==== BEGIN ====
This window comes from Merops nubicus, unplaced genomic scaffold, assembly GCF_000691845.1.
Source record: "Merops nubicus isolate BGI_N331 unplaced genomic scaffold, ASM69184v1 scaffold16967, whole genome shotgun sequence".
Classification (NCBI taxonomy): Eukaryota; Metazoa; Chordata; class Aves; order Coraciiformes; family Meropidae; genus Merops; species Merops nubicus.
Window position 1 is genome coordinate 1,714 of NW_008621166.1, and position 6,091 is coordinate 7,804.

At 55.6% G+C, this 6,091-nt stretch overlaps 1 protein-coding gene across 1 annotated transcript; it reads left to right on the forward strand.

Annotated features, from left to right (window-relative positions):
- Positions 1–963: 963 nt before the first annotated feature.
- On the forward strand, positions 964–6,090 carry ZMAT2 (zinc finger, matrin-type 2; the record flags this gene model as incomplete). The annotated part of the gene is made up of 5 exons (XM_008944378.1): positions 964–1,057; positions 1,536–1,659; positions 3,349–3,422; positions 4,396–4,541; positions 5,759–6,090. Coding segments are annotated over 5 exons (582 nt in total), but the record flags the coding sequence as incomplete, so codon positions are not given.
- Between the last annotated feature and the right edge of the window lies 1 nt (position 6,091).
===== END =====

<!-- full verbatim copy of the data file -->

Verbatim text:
This window comes from Merops nubicus, unplaced genomic scaffold, assembly GCF_000691845.1.
Source record: "Merops nubicus isolate BGI_N331 unplaced genomic scaffold, ASM69184v1 scaffold16967, whole genome shotgun sequence".
Classification (NCBI taxonomy): Eukaryota; Metazoa; Chordata; class Aves; order Coraciiformes; family Meropidae; genus Merops; species Merops nubicus.
Window position 1 is genome coordinate 1,714 of NW_008621166.1, and position 6,091 is coordinate 7,804.

At 55.6% G+C, this 6,091-nt stretch overlaps 1 protein-coding gene across 1 annotated transcript; it reads left to right on the forward strand.

Annotated features, from left to right (window-relative positions):
- Positions 1–963: 963 nt before the first annotated feature.
- On the forward strand, positions 964–6,090 carry ZMAT2 (zinc finger, matrin-type 2; the record flags this gene model as incomplete). The annotated part of the gene is made up of 5 exons (XM_008944378.1): positions 964–1,057; positions 1,536–1,659; positions 3,349–3,422; positions 4,396–4,541; positions 5,759–6,090. Coding segments are annotated over 5 exons (582 nt in total), but the record flags the coding sequence as incomplete, so codon positions are not given.
- Between the last annotated feature and the right edge of the window lies 1 nt (position 6,091).